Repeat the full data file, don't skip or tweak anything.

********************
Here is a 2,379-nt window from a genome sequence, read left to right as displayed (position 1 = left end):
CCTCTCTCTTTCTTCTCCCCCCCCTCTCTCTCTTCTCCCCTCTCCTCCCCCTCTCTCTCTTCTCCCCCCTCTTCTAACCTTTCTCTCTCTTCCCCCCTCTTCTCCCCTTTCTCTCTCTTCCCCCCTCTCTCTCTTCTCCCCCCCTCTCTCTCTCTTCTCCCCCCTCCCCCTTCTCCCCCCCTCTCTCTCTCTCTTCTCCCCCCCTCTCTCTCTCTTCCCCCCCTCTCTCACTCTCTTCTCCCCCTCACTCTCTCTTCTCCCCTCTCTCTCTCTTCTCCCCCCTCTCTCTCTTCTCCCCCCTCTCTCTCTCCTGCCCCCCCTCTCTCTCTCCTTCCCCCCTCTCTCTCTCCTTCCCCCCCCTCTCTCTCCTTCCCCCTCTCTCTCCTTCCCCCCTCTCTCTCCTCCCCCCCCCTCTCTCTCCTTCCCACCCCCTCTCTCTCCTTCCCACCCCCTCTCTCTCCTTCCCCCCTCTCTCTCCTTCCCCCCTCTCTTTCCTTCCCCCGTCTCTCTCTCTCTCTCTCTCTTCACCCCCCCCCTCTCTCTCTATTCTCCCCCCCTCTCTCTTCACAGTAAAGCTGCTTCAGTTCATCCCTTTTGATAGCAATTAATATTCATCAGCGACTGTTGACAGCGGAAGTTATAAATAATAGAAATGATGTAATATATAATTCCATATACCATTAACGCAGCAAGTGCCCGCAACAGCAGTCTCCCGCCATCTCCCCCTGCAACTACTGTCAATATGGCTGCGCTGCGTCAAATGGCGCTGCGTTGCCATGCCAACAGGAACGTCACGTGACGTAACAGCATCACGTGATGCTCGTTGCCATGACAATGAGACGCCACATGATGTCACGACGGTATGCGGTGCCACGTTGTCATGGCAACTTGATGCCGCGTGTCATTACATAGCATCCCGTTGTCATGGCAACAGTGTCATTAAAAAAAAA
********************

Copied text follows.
Here is a 2,379-nt window from a genome sequence, read left to right as displayed (position 1 = left end):
CCTCTCTCTTTCTTCTCCCCCCCCTCTCTCTCTTCTCCCCTCTCCTCCCCCTCTCTCTCTTCTCCCCCCTCTTCTAACCTTTCTCTCTCTTCCCCCCTCTTCTCCCCTTTCTCTCTCTTCCCCCCTCTCTCTCTTCTCCCCCCCTCTCTCTCTCTTCTCCCCCCTCCCCCTTCTCCCCCCCTCTCTCTCTCTCTTCTCCCCCCCTCTCTCTCTCTTCCCCCCCTCTCTCACTCTCTTCTCCCCCTCACTCTCTCTTCTCCCCTCTCTCTCTCTTCTCCCCCCTCTCTCTCTTCTCCCCCCTCTCTCTCTCCTGCCCCCCCTCTCTCTCTCCTTCCCCCCTCTCTCTCTCCTTCCCCCCCCTCTCTCTCCTTCCCCCTCTCTCTCCTTCCCCCCTCTCTCTCCTCCCCCCCCCTCTCTCTCCTTCCCACCCCCTCTCTCTCCTTCCCACCCCCTCTCTCTCCTTCCCCCCTCTCTCTCCTTCCCCCCTCTCTTTCCTTCCCCCGTCTCTCTCTCTCTCTCTCTCTTCACCCCCCCCCTCTCTCTCTATTCTCCCCCCCTCTCTCTTCACAGTAAAGCTGCTTCAGTTCATCCCTTTTGATAGCAATTAATATTCATCAGCGACTGTTGACAGCGGAAGTTATAAATAATAGAAATGATGTAATATATAATTCCATATACCATTAACGCAGCAAGTGCCCGCAACAGCAGTCTCCCGCCATCTCCCCCTGCAACTACTGTCAATATGGCTGCGCTGCGTCAAATGGCGCTGCGTTGCCATGCCAACAGGAACGTCACGTGACGTAACAGCATCACGTGATGCTCGTTGCCATGACAATGAGACGCCACATGATGTCACGACGGTATGCGGTGCCACGTTGTCATGGCAACTTGATGCCGCGTGTCATTACATAGCATCCCGTTGTCATGGCAACAGTGTCATTAAAAAAAAA